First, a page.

Friday afternoon the Island King needed to drive out into South Walton County to deliver some photos to a client.
The boys and I were finished with school and the Island Girl was off an academic team trip so I decided it would be fun for us to do some exploring.
We ended up in a little area known as Hogtown Bayou.
In the very early 1900s a developer from Chicago named Charles E. Cessna discovered the natural beauty of the area. In case you're curious, Charles is not the Cessna airplane guy - that's Clyde Vernon Cessna.
The few locals who lived in the area had long since named it Hogtown Bayou, mainly because of the multitude of wild hogs roaming the woods.
Cessna bought the land and renamed the area Santa Rosa. He formed the Santa Rosa Plantation Company, advertised well and sold quite a bit of land.
It wasn't long before the community of Santa Rosa began to thrive. Homes, a church, a school and several businesses were built.
Timber was milled and turpentine farms ran plentiful.
As idyllic as it sounds, Santa Rosa living was hard. It's Florida which means it's hot and humid, mosquitoes are the size of cars, hogs and deer raided vegetable gardens and all of the old timers say rattlesnakes were everywhere.
And it was completely isolated. Destin was 20 miles to the west and the trip was made by horse or wagon along a sandy road. Our 20 minute drive took most of the day back then.
Mail and supplies were brought by boat from Freeport across the Bay to the north. Boats came from Pensacola and tourists enjoyed the Santa Rosa Hotel.
Despite all of this there were about 1,200 residents by 1910. They loved the area and seemed quite happy there.
But not long after 1910 much of the land had been logged and a few of the turpentine farms quite producing. In a community effort to continue to thrive an idea was formed to grow citrus trees.
Trees were imported and the logged land was turned into citrus groves.
Life went on until the winter of 1915 when disaster struck.
The citrus trees developed canker and were ordered to be burned by the Dept of Agriculture.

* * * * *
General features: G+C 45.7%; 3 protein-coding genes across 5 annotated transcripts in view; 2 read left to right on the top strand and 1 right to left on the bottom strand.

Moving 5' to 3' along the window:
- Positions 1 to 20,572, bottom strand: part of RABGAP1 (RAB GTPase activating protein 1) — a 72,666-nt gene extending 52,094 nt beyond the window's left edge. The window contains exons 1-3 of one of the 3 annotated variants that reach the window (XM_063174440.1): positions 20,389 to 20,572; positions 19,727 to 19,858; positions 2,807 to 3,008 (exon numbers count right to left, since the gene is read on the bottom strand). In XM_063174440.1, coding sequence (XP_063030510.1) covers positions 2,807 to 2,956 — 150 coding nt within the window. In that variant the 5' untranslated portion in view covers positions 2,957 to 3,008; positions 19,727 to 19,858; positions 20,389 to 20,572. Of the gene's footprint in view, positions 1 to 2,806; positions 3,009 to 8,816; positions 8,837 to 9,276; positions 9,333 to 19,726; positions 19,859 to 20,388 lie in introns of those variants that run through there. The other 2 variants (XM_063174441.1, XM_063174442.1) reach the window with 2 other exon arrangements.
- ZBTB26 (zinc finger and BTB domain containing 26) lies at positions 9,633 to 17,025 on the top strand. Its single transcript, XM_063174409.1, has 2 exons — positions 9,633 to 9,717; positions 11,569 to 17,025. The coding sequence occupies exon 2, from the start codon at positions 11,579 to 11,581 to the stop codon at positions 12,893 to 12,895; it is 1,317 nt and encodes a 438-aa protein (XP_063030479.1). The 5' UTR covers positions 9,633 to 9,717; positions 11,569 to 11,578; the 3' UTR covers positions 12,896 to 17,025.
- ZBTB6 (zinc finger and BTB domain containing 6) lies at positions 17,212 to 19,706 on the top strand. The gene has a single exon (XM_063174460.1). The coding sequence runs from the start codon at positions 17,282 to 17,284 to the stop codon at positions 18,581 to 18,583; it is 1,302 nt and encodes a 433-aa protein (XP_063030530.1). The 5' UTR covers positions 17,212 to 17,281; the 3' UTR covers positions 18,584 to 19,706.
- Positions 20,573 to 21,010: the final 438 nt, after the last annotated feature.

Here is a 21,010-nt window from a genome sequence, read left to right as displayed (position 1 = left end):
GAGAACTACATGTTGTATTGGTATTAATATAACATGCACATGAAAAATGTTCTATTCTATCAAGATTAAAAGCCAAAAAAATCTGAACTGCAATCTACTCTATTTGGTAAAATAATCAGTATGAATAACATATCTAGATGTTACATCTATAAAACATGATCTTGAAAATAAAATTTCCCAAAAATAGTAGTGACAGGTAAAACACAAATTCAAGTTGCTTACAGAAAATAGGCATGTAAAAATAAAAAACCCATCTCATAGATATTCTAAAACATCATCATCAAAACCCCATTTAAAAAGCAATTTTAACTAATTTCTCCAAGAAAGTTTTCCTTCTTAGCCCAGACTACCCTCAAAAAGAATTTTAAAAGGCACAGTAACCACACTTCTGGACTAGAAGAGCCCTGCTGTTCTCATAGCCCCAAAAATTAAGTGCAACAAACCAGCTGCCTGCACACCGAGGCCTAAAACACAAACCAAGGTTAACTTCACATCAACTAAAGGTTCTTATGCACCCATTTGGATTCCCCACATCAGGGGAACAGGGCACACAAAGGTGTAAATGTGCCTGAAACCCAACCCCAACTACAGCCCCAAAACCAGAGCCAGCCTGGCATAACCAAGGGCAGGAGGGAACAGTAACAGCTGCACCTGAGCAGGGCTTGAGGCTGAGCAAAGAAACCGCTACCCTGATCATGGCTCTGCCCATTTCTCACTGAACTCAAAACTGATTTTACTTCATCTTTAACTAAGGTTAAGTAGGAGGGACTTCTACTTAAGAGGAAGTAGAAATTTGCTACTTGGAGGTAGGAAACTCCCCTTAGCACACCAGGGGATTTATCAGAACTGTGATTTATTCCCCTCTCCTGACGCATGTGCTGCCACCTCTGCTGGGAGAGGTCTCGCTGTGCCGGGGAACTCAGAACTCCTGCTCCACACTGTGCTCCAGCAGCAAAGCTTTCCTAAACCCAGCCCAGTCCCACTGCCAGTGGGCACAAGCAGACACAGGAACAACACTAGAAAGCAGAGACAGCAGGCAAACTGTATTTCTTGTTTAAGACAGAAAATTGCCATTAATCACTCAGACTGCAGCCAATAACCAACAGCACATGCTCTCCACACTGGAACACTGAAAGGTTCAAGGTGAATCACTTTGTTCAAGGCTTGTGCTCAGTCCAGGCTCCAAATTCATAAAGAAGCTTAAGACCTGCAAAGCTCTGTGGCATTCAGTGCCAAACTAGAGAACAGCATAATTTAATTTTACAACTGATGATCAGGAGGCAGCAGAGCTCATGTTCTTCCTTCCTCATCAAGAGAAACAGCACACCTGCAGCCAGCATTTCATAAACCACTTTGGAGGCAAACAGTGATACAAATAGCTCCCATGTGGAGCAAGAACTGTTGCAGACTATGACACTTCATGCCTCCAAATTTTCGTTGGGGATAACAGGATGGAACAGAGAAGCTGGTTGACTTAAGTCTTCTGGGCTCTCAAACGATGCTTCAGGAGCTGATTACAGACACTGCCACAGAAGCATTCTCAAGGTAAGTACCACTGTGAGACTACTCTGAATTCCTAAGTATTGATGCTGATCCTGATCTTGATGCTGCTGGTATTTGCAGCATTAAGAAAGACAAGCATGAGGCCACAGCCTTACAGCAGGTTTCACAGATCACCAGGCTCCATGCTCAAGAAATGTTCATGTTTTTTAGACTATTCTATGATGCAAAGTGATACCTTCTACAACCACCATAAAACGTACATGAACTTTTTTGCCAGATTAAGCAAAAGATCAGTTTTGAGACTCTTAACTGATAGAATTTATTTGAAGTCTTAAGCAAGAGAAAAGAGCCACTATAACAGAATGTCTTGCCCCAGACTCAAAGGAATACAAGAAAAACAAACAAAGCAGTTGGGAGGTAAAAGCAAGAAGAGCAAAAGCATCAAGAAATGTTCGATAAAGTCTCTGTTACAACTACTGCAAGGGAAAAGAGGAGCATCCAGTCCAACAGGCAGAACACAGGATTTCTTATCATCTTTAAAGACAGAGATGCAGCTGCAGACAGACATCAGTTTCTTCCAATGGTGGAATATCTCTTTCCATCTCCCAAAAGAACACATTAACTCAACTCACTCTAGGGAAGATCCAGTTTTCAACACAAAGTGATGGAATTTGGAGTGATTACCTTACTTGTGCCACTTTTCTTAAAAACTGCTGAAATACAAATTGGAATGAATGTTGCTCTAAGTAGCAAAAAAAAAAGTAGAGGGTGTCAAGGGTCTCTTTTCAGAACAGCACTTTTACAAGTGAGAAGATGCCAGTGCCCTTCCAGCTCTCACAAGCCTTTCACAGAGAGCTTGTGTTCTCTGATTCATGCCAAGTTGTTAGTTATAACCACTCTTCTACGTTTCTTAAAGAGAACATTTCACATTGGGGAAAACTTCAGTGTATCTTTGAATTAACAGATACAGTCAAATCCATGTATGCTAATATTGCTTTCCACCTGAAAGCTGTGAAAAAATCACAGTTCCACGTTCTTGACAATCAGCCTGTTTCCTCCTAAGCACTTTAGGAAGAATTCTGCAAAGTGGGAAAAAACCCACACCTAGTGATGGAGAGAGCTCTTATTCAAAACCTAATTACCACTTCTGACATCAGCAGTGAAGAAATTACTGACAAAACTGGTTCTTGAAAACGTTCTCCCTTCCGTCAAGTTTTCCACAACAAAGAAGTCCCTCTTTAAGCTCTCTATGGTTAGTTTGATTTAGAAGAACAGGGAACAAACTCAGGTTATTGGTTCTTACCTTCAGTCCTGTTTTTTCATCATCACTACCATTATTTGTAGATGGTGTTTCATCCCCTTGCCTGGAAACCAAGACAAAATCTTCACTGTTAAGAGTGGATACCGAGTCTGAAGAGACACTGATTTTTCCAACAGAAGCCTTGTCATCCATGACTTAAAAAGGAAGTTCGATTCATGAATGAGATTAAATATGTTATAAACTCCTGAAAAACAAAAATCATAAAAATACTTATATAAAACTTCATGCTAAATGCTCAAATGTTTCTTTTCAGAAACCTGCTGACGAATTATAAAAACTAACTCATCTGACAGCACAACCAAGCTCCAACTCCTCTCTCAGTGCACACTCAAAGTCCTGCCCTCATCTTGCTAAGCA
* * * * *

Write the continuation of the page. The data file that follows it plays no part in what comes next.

The timber was gone, the turpentine dry and there was no citrus. It was over for most of the Santa Rosa residents and within a short time they were gone.
But the land was fertile and a few stayed, grew their own food and survived.
It's interesting to ride down some of the roads now and see an old homestead off the road through the trees.
At some point the area resumed it's Hogtown Bayou name and thankfully hasn't seen much development.
It doesn't hurt that a lot of the area is surrounded by Point Washington State Forest and will always stay a little on the old Florida side.
The road running down into Hogtown Bayou ends, abruptly. The road just turns into a boat ramp - with very little warning. There is a sign about 5 feet from where the road ends and the ramp begins but if you were traveling at a high rate of speed you'd find yourself way out in Choctawhatchee Bay long before the words on the sign registered in your brain.
We got down to the water and then drove along a dirt trail next to the Bay. It is so beautiful out there.
There was a huge full moon out over the Bay
And I love the tall pines along the water's edge, mixed with the exposed roots and remnants from trees who have given way to the Bay.
The boys loved crawling across them.
It was a relaxing way to spend an early Friday evening and I have to say that I'd love to be able to travel back to old Santa Rosa for a day or so.
Hard as it was I'll bet they loved it.